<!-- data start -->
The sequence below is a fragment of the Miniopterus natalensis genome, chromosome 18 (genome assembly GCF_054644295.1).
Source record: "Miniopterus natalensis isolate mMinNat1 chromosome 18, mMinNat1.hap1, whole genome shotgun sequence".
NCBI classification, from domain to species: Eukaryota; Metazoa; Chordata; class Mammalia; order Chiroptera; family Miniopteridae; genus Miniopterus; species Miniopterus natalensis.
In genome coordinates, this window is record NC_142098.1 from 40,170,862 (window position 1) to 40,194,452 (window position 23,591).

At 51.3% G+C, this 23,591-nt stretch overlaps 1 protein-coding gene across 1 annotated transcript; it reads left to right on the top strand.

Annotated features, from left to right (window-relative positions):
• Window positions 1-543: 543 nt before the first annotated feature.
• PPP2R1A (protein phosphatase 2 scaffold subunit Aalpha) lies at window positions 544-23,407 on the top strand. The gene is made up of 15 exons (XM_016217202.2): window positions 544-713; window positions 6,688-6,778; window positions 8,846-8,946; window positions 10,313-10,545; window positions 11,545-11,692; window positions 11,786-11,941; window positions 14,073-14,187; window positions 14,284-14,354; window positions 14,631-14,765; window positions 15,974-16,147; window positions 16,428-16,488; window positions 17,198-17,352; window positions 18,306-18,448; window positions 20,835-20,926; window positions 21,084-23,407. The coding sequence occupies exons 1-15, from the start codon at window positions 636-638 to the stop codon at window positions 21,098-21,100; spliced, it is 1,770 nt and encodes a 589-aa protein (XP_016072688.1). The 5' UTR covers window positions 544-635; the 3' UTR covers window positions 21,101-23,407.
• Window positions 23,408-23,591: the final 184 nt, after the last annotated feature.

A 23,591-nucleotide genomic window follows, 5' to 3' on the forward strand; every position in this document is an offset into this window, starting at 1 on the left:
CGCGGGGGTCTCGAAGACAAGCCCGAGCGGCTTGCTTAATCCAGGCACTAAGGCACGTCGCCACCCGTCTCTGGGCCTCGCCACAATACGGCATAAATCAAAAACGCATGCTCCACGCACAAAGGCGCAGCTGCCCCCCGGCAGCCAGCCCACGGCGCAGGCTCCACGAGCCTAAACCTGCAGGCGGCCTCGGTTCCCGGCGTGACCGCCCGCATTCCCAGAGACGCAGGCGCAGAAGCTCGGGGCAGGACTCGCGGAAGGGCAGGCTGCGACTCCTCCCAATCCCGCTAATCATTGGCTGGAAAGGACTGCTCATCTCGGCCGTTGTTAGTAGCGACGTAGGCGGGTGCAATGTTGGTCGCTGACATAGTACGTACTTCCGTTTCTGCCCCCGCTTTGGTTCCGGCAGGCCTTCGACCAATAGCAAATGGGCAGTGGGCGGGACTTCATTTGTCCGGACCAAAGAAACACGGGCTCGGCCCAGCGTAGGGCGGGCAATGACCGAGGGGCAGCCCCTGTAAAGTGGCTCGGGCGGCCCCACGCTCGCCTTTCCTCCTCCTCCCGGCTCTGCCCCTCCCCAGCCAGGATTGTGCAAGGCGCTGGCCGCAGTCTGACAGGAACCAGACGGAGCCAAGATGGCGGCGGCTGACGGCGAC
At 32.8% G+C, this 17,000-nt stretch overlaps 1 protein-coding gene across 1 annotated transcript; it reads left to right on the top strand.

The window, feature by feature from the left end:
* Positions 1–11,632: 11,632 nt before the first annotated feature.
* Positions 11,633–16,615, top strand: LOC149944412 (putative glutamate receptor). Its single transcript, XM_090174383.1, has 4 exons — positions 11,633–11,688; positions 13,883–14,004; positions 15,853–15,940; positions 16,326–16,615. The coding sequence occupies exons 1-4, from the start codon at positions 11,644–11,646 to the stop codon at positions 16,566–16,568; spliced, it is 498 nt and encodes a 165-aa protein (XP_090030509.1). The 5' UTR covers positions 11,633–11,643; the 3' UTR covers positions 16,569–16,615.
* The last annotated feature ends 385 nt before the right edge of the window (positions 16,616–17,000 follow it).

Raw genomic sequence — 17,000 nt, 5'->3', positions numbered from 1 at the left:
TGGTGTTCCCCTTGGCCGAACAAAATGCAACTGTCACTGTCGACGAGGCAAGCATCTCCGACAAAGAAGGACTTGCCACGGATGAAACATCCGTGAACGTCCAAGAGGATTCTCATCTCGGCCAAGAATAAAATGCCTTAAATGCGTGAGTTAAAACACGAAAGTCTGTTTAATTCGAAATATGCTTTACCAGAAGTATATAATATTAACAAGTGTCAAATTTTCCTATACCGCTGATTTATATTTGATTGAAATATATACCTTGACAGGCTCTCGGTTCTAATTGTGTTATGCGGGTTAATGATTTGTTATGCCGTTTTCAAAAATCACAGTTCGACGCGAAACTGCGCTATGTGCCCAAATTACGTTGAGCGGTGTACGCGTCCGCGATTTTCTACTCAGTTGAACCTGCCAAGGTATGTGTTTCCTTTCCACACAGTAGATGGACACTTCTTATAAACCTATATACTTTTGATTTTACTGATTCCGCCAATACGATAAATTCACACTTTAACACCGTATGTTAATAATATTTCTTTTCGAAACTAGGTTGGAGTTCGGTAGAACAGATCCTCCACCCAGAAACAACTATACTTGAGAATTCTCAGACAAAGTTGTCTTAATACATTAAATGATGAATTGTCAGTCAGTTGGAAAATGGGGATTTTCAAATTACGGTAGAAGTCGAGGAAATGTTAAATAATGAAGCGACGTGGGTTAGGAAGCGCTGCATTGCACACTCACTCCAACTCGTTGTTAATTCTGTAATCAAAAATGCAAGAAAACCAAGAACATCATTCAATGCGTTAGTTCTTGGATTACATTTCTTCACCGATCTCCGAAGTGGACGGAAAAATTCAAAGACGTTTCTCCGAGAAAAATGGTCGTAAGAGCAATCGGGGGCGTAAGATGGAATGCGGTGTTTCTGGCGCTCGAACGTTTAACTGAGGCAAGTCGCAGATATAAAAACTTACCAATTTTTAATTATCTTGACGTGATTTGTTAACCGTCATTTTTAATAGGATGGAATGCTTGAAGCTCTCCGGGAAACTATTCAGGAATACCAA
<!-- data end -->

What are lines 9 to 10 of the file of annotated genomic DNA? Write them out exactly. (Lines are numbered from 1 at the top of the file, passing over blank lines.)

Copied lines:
• Window positions 23,408-23,591: the final 184 nt, after the last annotated feature.

A 23,591-nucleotide genomic window follows, 5' to 3' on the forward strand; every position in this document is an offset into this window, starting at 1 on the left: